By Nella Letizia, WSU Libraries
PULLMAN, Wash. – In “Garbology: Our Dirty Love Affair with Trash”—Washington State University’s common reading book for 2014-15—readers learn that the average American throws away about 7.1 pounds of trash every day. Over a lifetime, that’s 102 tons of garbage.
WSU Libraries and the university’s waste management department are sponsoring an exhibit through Oct. 12 in the Terrell Library atrium case to show how WSU makes a dent in those numbers by reducing, reusing and recycling waste.
“Garbology at WSU” is part of common reading events for the book written by Pulitzer Prize-winning journalist and author Edward Humes. Humes will deliver the free, public Common Reading Invited Lecture at 7 p.m. Tuesday, Oct. 7, in the CUB ballroom. For more about the book and other events, visit http://commonreading.wsu.edu/.
“We want people to gain an understanding of what is going on already at WSU to help divert waste from the landfill,” said Jenna Bracken, exhibit co-organizer and a waste management intern.
“All of our waste goes somewhere, whether it’s a landfill, recycling center or one of our compost piles on campus,” she said. “Viewers of the exhibit can take ownership of their own 102-ton waste legacy and implement waste minimization techniques that fit their lifestyles.”
Stemming the tide
In fiscal year 2013, WSU recycled about 845 tons of commodities, including comingled, cardboard, mixed paper, appliances, scrap metal and computer scrap, according to Rick Finch, waste management manager in WSU Facilities Services. With wood recycling factored in, the number jumps to roughly 2,132 tons.
“We also composted 10,800 tons; 228 tons was food and 1,015 was wood and yard waste,” he said.
“Everyone on campus can help stem the tide of trash by reducing the number of single-use disposable items they purchase, such as plastic bags and water bottles, and by placing waste and recyclables in proper containers,” he said.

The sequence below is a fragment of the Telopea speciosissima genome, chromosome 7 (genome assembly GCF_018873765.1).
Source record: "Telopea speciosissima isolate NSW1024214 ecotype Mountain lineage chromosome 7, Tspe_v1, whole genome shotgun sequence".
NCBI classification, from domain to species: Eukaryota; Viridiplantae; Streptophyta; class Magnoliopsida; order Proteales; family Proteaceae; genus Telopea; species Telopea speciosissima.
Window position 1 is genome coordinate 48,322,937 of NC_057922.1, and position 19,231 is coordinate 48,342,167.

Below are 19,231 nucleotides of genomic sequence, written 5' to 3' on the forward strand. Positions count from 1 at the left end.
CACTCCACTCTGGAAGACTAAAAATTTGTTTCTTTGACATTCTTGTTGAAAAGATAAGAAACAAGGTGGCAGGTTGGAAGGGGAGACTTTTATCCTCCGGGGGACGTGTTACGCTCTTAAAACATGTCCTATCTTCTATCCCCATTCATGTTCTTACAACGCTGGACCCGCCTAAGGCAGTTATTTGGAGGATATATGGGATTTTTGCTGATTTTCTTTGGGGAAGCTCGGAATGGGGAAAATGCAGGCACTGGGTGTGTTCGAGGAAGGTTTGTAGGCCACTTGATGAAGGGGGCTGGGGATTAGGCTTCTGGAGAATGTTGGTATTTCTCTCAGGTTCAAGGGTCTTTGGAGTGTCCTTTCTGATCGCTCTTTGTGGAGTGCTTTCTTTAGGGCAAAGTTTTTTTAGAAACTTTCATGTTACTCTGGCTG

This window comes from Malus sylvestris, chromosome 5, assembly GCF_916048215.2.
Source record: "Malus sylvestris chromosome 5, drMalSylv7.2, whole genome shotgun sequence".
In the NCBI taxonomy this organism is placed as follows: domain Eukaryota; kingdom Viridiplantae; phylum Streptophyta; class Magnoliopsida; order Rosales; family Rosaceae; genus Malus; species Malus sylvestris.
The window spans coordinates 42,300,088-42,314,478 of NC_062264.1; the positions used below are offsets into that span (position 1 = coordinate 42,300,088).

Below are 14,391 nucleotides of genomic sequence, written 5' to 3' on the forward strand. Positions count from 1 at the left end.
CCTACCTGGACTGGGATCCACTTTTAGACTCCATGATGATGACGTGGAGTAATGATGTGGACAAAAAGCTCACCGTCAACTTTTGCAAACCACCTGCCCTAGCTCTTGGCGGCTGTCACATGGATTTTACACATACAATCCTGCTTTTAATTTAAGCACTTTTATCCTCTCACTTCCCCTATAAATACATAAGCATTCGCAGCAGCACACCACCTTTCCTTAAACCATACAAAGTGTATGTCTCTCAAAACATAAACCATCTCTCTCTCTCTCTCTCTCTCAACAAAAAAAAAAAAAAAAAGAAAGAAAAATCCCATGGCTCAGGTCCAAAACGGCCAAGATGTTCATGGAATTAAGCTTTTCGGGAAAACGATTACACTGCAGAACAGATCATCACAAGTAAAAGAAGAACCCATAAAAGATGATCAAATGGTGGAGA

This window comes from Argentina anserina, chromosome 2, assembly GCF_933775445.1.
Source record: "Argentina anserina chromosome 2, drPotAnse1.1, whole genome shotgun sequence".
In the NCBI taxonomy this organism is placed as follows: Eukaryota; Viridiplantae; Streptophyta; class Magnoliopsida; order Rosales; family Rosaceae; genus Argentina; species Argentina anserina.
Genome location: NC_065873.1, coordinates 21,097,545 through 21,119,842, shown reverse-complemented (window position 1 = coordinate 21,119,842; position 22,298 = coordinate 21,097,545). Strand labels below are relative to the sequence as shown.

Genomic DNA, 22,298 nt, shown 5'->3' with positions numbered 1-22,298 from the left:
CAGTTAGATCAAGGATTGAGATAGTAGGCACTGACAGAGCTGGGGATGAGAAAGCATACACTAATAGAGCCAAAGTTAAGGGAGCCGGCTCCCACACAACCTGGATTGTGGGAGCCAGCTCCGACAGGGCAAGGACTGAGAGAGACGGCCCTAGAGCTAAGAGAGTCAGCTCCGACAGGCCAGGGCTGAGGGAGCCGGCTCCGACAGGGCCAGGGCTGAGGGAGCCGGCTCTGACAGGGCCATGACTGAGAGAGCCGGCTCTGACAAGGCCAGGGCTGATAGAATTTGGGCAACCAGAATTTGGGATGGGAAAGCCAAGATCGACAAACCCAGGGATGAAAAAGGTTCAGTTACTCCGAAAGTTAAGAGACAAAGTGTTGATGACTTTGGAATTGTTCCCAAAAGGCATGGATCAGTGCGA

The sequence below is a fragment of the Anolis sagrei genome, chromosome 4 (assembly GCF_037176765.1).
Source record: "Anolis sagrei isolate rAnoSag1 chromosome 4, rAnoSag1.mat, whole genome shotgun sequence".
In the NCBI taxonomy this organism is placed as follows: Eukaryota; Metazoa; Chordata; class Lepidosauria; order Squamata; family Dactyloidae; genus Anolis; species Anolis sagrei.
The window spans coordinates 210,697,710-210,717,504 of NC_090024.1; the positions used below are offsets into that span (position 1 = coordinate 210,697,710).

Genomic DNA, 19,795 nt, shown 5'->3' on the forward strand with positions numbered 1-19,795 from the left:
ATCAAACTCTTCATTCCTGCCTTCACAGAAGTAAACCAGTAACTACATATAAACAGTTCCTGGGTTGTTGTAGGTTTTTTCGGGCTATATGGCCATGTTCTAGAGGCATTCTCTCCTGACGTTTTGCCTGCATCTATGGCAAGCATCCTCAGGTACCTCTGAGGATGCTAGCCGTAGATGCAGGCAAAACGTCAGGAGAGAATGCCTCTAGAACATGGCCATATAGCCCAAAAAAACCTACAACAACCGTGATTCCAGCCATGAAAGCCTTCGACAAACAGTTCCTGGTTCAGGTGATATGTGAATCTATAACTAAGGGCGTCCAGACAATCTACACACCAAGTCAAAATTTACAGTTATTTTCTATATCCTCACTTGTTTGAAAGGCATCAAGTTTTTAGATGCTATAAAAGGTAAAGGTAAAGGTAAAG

WSU’s compost facility, started in 1994, was the first university-based compost facility to process all campus-generated organic waste on a commercial scale. The facility has set such a successful example that WSU classes, local K-12 schools and other universities visit the site to see how its operations run.
Palm trees, anyone?
Instead of trashing items no longer needed by university departments, WSU Surplus Stores accepts and sells everything from computers, audiovisual equipment and lab inventory to furniture, vehicles and cleaning machines. Items not sold to agencies are sold through public sales.
You never know what’s up for grabs through Surplus Stores. A visit to its Featured Items Web page (http://surplus.wsu.edu/featured.aspx) lists such unique items as a pneumatic manual veterinarian surgery table, preserved palm trees, a Champion cookie depositor and an Oliver bread slicer.
Holly Luetkenhaus, WSU Libraries instruction librarian, said Terrell Library staff members were happy to partner with waste management to highlight university recycling efforts that often go overlooked.
“Most of us do not think about where our trash goes after we throw it out,” she said. “This exhibit helps us confront that in a personal way by showing what happens on our own campus.”
More information about waste management efforts can be found at http://facops.wsu.edu/rpbs_wm.aspx.
Jenna Bracken, WSU waste management intern, 425-449-3705, email@example.com
Rick Finch, WSU waste management manager, 509-335-3288, firstname.lastname@example.org
Holly Luetkenhaus, WSU Libraries instruction librarian, 509-335-4667, email@example.com
Nella Letizia, WSU Libraries public relations/communication coordinator, 509-335-6744, firstname.lastname@example.org